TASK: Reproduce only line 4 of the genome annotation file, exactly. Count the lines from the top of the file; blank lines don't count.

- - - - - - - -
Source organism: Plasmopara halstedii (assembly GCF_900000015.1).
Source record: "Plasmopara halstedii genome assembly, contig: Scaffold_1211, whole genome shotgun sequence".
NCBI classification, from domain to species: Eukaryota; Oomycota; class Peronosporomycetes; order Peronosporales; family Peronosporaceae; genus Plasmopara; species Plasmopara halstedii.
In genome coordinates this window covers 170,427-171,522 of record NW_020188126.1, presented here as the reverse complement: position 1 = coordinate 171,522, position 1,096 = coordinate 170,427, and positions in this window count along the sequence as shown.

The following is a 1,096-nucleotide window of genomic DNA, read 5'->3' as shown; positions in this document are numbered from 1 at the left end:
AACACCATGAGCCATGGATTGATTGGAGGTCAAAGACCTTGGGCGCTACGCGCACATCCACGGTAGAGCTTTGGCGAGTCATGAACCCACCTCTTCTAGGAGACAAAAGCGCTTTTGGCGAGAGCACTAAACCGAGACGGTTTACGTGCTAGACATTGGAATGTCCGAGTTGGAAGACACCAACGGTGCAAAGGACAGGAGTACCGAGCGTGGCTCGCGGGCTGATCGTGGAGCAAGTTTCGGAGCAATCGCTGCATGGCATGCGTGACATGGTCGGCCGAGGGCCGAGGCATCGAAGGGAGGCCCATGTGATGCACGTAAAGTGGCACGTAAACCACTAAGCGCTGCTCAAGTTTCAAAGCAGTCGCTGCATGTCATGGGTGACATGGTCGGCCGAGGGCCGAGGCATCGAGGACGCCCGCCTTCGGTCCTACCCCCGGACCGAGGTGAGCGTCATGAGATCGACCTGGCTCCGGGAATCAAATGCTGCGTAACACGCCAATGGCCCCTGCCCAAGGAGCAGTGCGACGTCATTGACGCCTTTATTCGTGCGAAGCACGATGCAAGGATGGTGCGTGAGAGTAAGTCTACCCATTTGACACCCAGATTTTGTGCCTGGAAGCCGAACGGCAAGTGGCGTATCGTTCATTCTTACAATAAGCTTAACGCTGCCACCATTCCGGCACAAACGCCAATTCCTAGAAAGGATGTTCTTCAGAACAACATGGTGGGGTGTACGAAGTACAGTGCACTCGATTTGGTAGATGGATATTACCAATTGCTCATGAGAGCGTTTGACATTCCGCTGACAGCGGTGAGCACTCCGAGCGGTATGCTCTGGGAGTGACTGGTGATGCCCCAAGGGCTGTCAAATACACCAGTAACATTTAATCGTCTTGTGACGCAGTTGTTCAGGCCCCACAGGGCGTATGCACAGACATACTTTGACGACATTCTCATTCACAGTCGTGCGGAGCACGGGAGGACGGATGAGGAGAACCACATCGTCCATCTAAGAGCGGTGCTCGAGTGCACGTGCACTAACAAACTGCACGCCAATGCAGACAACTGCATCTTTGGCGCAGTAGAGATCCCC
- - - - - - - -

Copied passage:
In genome coordinates this window covers 170,427-171,522 of record NW_020188126.1, presented here as the reverse complement: position 1 = coordinate 171,522, position 1,096 = coordinate 170,427, and positions in this window count along the sequence as shown.